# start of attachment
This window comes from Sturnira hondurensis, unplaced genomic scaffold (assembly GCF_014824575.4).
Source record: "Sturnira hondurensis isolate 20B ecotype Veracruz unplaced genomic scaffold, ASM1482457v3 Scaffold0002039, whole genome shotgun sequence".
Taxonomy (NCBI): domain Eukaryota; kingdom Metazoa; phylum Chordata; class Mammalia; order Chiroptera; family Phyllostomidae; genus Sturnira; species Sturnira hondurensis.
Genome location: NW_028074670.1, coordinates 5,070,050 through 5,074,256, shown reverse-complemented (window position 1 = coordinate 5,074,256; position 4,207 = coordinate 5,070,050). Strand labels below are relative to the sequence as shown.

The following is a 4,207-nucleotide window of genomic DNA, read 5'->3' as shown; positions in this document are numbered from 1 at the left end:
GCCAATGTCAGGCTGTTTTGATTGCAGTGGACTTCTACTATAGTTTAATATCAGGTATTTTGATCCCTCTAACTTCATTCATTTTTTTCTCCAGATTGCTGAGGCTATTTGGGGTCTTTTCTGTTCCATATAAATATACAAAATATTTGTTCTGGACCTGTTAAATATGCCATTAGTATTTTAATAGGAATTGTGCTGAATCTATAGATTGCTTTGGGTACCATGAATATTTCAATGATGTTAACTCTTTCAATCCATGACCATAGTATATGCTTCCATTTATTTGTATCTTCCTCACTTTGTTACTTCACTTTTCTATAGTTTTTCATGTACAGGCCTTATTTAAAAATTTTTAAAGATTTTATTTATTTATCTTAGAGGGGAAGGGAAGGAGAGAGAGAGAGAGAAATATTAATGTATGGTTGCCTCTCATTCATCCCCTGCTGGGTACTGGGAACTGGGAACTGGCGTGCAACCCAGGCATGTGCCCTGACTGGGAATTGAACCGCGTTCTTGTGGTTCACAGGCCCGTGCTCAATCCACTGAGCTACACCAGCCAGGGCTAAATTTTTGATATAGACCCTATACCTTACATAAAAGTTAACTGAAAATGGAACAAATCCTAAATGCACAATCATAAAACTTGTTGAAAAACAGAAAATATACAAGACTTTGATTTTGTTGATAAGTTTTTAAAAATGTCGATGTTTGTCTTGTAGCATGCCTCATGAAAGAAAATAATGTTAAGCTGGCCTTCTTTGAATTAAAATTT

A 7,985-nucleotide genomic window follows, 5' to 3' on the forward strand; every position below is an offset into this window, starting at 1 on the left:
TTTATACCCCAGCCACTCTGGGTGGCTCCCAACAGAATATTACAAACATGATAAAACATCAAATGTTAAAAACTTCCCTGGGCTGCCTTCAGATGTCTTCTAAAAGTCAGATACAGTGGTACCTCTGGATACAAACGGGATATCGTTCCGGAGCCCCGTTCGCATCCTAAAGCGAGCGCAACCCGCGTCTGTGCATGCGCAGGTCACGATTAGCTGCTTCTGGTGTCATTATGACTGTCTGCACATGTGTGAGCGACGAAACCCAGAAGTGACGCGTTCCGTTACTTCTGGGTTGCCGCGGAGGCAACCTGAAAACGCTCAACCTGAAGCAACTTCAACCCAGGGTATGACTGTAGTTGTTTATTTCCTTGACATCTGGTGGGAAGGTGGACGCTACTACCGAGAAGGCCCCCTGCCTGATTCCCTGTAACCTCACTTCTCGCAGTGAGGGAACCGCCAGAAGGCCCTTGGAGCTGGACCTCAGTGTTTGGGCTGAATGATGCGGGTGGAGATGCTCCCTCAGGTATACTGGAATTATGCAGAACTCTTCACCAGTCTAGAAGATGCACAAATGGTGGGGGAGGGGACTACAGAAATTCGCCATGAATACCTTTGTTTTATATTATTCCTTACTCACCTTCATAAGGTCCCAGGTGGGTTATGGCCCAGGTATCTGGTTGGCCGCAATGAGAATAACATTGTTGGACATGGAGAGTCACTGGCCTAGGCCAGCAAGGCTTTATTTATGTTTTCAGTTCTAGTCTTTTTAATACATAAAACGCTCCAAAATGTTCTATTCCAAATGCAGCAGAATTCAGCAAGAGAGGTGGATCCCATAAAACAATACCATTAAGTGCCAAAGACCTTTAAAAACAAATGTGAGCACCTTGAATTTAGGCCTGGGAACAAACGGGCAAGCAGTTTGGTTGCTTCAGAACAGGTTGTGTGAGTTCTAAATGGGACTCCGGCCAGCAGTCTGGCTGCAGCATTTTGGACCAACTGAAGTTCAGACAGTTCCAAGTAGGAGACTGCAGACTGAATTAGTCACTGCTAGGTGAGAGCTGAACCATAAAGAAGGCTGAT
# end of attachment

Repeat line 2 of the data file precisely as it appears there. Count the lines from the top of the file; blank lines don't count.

Source record: "Sturnira hondurensis isolate 20B ecotype Veracruz unplaced genomic scaffold, ASM1482457v3 Scaffold0002039, whole genome shotgun sequence".